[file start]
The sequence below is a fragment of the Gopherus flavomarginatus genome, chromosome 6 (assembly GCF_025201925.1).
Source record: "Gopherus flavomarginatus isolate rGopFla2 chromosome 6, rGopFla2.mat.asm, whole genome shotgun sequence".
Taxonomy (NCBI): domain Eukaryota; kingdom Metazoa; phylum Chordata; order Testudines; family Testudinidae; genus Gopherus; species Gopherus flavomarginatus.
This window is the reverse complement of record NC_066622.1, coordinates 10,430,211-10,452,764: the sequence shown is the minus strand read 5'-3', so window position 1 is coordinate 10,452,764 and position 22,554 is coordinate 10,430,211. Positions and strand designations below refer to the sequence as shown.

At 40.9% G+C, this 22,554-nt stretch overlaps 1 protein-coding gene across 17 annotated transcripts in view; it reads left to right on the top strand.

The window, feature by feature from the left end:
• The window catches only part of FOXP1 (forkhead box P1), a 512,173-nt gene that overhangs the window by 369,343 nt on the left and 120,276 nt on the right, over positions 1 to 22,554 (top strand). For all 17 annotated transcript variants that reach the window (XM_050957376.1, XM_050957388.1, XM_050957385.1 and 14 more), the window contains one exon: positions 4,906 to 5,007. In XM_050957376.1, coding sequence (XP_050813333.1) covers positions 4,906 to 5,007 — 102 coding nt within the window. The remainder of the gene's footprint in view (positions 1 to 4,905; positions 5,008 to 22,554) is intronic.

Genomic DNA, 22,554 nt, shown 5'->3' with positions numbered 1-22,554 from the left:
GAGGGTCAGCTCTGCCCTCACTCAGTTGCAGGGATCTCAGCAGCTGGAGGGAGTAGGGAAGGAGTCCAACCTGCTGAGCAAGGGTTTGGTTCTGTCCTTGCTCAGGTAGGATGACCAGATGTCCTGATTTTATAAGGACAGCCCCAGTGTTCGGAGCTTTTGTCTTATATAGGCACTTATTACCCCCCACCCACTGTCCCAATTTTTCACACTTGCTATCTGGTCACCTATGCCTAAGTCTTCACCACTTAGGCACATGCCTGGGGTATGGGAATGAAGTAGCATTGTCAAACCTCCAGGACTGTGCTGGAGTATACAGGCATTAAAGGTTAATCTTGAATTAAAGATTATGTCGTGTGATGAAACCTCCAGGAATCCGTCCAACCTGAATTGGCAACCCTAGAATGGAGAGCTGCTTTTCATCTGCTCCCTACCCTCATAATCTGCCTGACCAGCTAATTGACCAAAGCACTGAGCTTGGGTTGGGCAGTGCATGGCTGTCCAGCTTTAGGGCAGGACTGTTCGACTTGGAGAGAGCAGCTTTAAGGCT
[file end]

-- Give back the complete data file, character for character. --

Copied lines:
The sequence below is a fragment of the Gopherus flavomarginatus genome, chromosome 6 (assembly GCF_025201925.1).
Source record: "Gopherus flavomarginatus isolate rGopFla2 chromosome 6, rGopFla2.mat.asm, whole genome shotgun sequence".
Taxonomy (NCBI): domain Eukaryota; kingdom Metazoa; phylum Chordata; order Testudines; family Testudinidae; genus Gopherus; species Gopherus flavomarginatus.
This window is the reverse complement of record NC_066622.1, coordinates 10,430,211-10,452,764: the sequence shown is the minus strand read 5'-3', so window position 1 is coordinate 10,452,764 and position 22,554 is coordinate 10,430,211. Positions and strand designations below refer to the sequence as shown.

At 40.9% G+C, this 22,554-nt stretch overlaps 1 protein-coding gene across 17 annotated transcripts in view; it reads left to right on the top strand.

The window, feature by feature from the left end:
• The window catches only part of FOXP1 (forkhead box P1), a 512,173-nt gene that overhangs the window by 369,343 nt on the left and 120,276 nt on the right, over positions 1 to 22,554 (top strand). For all 17 annotated transcript variants that reach the window (XM_050957376.1, XM_050957388.1, XM_050957385.1 and 14 more), the window contains one exon: positions 4,906 to 5,007. In XM_050957376.1, coding sequence (XP_050813333.1) covers positions 4,906 to 5,007 — 102 coding nt within the window. The remainder of the gene's footprint in view (positions 1 to 4,905; positions 5,008 to 22,554) is intronic.

Genomic DNA, 22,554 nt, shown 5'->3' with positions numbered 1-22,554 from the left:
GAGGGTCAGCTCTGCCCTCACTCAGTTGCAGGGATCTCAGCAGCTGGAGGGAGTAGGGAAGGAGTCCAACCTGCTGAGCAAGGGTTTGGTTCTGTCCTTGCTCAGGTAGGATGACCAGATGTCCTGATTTTATAAGGACAGCCCCAGTGTTCGGAGCTTTTGTCTTATATAGGCACTTATTACCCCCCACCCACTGTCCCAATTTTTCACACTTGCTATCTGGTCACCTATGCCTAAGTCTTCACCACTTAGGCACATGCCTGGGGTATGGGAATGAAGTAGCATTGTCAAACCTCCAGGACTGTGCTGGAGTATACAGGCATTAAAGGTTAATCTTGAATTAAAGATTATGTCGTGTGATGAAACCTCCAGGAATCCGTCCAACCTGAATTGGCAACCCTAGAATGGAGAGCTGCTTTTCATCTGCTCCCTACCCTCATAATCTGCCTGACCAGCTAATTGACCAAAGCACTGAGCTTGGGTTGGGCAGTGCATGGCTGTCCAGCTTTAGGGCAGGACTGTTCGACTTGGAGAGAGCAGCTTTAAGGCT